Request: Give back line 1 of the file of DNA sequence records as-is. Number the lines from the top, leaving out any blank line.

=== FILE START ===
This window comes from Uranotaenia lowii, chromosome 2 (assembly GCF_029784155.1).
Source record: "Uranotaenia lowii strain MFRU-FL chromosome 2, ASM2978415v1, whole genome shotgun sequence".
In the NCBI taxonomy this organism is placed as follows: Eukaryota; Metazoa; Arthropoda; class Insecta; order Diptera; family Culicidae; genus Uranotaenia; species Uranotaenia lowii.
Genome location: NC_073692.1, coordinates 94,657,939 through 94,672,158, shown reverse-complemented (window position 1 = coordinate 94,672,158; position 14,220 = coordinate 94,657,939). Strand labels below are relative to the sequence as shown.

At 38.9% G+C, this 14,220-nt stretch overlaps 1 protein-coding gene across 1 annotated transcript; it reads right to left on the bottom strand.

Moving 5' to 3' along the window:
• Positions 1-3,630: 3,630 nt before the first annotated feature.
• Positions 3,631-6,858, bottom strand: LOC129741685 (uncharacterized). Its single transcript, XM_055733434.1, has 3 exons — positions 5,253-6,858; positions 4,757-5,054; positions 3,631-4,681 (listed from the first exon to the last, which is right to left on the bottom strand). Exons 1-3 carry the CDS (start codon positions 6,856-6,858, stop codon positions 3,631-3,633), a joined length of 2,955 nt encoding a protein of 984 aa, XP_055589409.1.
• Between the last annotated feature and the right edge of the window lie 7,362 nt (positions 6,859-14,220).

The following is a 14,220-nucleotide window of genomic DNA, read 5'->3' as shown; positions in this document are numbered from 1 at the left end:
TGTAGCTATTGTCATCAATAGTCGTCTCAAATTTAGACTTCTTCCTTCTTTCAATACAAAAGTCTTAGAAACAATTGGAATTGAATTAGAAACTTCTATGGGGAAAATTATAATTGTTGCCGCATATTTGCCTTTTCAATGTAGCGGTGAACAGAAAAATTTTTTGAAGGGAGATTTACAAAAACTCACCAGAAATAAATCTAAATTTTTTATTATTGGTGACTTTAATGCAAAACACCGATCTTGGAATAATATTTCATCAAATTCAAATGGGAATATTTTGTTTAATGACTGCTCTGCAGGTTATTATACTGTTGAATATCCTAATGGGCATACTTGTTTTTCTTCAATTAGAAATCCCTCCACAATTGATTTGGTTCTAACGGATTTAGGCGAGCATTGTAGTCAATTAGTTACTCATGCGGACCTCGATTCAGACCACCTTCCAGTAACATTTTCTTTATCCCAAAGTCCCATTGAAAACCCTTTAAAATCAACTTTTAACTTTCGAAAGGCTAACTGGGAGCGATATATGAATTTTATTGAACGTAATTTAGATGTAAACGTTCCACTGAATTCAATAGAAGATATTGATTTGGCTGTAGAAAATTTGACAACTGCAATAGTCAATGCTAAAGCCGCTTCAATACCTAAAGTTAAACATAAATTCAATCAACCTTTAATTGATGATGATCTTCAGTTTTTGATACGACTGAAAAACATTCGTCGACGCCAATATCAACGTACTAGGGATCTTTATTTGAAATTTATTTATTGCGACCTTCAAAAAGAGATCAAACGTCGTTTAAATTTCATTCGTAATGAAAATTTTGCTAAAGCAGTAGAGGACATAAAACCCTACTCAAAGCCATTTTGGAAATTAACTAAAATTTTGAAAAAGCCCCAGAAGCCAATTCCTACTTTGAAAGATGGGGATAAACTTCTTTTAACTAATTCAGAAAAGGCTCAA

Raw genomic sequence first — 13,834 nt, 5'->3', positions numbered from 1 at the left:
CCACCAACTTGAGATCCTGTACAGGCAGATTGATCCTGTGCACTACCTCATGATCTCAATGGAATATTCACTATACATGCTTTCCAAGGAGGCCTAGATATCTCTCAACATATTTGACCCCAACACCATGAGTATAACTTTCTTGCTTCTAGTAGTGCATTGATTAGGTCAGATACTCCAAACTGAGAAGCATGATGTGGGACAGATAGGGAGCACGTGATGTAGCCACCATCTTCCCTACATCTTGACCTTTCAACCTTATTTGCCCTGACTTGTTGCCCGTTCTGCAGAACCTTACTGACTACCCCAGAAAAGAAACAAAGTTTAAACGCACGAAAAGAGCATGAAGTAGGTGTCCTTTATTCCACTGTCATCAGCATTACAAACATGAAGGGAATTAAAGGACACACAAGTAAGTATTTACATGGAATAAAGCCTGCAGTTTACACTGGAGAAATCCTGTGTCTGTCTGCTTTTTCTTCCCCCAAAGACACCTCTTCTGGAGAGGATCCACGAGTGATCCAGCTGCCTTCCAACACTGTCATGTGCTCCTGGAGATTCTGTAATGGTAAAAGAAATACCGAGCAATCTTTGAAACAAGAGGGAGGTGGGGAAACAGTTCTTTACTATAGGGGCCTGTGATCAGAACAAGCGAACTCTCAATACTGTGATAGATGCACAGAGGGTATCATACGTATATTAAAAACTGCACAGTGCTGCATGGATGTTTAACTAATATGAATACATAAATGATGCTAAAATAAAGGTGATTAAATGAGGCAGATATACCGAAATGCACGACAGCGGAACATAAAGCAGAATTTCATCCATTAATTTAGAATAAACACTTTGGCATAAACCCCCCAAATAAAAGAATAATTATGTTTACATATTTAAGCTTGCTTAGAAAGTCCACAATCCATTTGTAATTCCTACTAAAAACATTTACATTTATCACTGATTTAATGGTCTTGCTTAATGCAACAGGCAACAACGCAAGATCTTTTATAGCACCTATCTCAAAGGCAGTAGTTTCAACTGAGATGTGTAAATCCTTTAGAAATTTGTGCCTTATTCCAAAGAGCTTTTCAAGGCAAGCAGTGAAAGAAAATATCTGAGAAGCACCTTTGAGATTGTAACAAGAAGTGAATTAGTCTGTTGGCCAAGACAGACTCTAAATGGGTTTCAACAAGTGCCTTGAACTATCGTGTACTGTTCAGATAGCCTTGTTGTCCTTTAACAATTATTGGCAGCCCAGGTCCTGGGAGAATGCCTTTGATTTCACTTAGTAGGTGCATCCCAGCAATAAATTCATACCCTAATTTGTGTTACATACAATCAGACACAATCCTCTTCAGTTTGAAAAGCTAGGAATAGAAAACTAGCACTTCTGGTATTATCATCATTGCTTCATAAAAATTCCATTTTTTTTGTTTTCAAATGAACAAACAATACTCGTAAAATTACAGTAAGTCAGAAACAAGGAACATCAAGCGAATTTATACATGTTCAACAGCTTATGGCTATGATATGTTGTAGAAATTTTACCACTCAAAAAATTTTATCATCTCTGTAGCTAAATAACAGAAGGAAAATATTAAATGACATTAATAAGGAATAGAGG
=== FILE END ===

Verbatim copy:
This window comes from Uranotaenia lowii, chromosome 2 (assembly GCF_029784155.1).